Part of the recent 'Land of Promise' collection of 30s and 40s documentaries put out by the BFI and made by Robert Flaherty at the start of the British documentary movement of the 1930s and 1940s, Industrial Britain is a wonder to behold. Flaherty believed in a romantic ideal of work- an ideal that we have almost lost today- that work was the culmination of life. His craftsmen- and in this film every single worker is a craftsman- are the epitomy of what it is to be a real person. In a sense what Flaherty captures is not so much industrial Britain, as pre industrial Britain- in that he seeks to find amidst the industrial the remnants of the craftsman who can be happy with his skill, the man who is more than machine, who is an expert in his own craft. It is no surprise for example that he turns to look at men who make glass and pots as his exemplas of the way that industrial Britain is or rather the way it should be. What he captures though is important and it is a precious insight- his documentary is about the value of work, work should not be about going to an office for a day and coming back in the evening to earn a wage in what is ultimately boring, futile and soul destroying, such as the ancients or the early moderns would have described it is slavery. Provender, as Mark Anthony comments, is fitting reward for a horse but it is an insult to regard any person as a horse! Rather work in Flaherty's conception was noble, it was an endeavour that transcended its dull monotony- one might not know it but the work of a steel mill or a coal mine produced a ship, a speed record, a lighthouse, a railway track or the girder that held up a hotel roof.
Flaherty was a wonderful film maker as well as someone who had an insight into the way that what we might call the industrial aristocracy of England thought about their jobs. What I think he also conveyed was something that England as a country rather lacks today- the responsibility I hasten to add of a series of complicated social changes- which is an esteem for engineering and craftsmanship. What he manages to communicate in this film is why engineering is so wonderful: it is creation at its purest. He has a wonderful sequence in which he films the construction of a glass light for a railway- the workers puffing away- the fine tweezers which manipulate the glass and the fascinated and intent look of the craftsmen at their job. Another example is where he shows a potter moulding the clay- here the eyes of the young man are intent, his hands in sinc with each other as they caress the lines of the clay and move up and down, changing subtly its shape until it becomes something recognisable as a pot. His filming is impecable- it is hard to fault any part of it- the shots are well chosen- in a steel mill for example he captures the urgency with which the men shape the course of the steel into a mould- he focuses always inwards on the expressions of those working, on their faces, intent and concentrated staring at their product.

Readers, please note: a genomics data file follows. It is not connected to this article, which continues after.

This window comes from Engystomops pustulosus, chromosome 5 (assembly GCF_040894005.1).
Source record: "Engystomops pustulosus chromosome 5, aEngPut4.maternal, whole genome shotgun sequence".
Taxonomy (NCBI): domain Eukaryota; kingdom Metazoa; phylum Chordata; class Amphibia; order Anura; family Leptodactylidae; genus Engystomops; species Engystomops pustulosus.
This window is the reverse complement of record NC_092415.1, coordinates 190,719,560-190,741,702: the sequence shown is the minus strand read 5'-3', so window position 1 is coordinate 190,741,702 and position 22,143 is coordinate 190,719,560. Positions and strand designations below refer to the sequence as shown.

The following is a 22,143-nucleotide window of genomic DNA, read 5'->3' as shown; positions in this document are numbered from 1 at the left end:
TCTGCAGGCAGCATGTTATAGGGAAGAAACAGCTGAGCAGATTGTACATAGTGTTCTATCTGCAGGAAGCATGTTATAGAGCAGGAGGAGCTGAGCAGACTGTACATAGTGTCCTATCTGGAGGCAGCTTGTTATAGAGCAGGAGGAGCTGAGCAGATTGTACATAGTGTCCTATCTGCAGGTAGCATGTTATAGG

He does romanticise, this is not the kind of film produced later in the decade which highlighted the suffering of those that worked in industrial Britain. Flaherty's workers are undeniably physically tried, in one remarkable sequence he takes us down into a coal pit where the miners are hewing out the coal with picks. The work is hard, arduous and back breaking: far removed in a sense from the glass work of the craftsmen. But he doesn't dwell on it. Rather for Flaherty the miracle is that despite the modernity of what these industries produce, ultimately it is human agency which determines their production. Coal has to be bludgeoned out of the rock, steel supervised, glass and clay shaped in order to produce what seem to us at the other end as purely mechanical productions. What he stresses is the effort, the sweat and the attention that went into the creation of industry in the modern era- and in his context the pride that also went into it, professional pride in creation. It is a part of the story that we often lose- we forget that the industrial revolutions of this and other countries depended and still depend on people doing difficult and hard jobs, and doing them well. Sometimes the part of the story that we seem to have lost is not so much the awareness of class struggle, as the awareness of the acheivement of craftsmen, engineers and manual workers. That's what Flaherty at the end of the day gets to, it is a call for recognition and a call for people to feel proud of their acheivements- the call for the Industrial Revolution to turn all men into craftsmen- if leaves an idealised picture partly because it seeks to transform the world into an ideal.
Looking back on Flaherty's film from this point in time, we can admire the photography, admire the filming and recognise that what he does is utter a call to recognise those, whose back breaking labour formed our modern world. Alongside the great scientists, great businessmen, great politicians, we shouldn't forget the great miners, great glassworkers, steelworkers and potters- our world was shaped by their hands.